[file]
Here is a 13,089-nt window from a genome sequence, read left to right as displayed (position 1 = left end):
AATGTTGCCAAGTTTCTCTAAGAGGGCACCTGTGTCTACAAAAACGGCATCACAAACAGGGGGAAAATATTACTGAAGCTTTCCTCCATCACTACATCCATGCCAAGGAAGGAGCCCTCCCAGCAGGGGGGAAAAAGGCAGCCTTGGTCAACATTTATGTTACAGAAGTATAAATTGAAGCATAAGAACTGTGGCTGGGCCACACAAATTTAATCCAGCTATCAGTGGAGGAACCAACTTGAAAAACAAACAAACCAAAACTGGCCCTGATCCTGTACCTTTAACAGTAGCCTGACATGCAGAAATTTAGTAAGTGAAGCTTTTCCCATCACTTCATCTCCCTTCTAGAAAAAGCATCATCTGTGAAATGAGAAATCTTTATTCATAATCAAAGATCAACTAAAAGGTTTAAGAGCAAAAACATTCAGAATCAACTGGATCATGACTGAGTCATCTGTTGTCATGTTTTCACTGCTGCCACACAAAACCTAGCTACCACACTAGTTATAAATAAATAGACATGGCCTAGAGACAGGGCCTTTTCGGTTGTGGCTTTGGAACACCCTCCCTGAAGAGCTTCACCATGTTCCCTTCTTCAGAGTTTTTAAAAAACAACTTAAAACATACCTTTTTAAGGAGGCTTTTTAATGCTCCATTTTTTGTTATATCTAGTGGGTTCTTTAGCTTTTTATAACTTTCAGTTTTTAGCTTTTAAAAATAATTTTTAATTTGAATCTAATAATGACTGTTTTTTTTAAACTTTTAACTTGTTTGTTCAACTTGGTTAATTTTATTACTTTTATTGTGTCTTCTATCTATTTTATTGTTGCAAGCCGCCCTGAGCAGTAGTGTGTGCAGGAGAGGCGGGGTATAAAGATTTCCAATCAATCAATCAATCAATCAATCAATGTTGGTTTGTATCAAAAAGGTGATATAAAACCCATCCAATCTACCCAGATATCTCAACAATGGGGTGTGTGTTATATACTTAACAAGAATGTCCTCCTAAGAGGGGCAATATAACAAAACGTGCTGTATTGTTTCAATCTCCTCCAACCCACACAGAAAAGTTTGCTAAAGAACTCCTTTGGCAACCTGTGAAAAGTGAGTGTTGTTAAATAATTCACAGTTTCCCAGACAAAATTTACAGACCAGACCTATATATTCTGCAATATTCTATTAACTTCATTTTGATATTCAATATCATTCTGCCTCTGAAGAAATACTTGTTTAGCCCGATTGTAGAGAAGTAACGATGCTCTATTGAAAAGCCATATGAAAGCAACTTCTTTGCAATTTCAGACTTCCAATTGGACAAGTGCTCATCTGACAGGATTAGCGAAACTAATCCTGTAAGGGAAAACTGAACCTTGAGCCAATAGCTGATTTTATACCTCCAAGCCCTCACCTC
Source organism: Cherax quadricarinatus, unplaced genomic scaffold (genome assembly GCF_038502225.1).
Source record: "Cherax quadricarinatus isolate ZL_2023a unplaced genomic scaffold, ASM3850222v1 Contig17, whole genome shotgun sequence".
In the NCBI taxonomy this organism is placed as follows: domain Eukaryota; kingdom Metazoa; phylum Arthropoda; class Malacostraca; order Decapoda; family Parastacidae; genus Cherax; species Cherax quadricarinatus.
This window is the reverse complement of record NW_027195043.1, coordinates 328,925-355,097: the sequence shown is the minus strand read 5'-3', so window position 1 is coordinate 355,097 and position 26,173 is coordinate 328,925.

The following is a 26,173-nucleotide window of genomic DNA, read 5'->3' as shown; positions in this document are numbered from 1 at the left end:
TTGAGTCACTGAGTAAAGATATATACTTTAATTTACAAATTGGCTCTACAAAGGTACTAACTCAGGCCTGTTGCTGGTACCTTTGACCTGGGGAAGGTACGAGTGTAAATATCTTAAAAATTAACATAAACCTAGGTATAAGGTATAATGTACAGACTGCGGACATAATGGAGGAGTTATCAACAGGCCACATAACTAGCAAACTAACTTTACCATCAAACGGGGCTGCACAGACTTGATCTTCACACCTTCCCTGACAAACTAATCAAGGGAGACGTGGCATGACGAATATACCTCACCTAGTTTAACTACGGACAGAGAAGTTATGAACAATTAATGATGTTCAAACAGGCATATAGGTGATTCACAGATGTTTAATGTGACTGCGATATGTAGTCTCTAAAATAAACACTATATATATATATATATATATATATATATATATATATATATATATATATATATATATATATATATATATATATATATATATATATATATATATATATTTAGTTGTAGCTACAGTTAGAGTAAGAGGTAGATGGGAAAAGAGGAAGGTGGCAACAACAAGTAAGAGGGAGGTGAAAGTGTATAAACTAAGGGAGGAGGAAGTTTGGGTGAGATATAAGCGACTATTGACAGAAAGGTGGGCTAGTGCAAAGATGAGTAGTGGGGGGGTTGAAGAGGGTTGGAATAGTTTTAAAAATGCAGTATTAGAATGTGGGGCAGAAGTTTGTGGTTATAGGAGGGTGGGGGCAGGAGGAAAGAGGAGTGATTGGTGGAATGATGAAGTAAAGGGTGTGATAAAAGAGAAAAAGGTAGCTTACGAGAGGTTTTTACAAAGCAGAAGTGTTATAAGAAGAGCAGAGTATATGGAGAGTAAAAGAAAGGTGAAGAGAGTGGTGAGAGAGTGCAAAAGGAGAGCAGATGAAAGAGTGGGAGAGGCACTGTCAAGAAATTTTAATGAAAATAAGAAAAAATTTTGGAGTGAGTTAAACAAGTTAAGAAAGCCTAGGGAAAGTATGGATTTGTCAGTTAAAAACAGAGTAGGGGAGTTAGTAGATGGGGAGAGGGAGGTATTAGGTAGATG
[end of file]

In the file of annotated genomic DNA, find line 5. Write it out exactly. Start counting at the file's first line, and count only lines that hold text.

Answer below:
In the NCBI taxonomy this organism is placed as follows: domain Eukaryota; kingdom Metazoa; phylum Arthropoda; class Malacostraca; order Decapoda; family Parastacidae; genus Cherax; species Cherax quadricarinatus.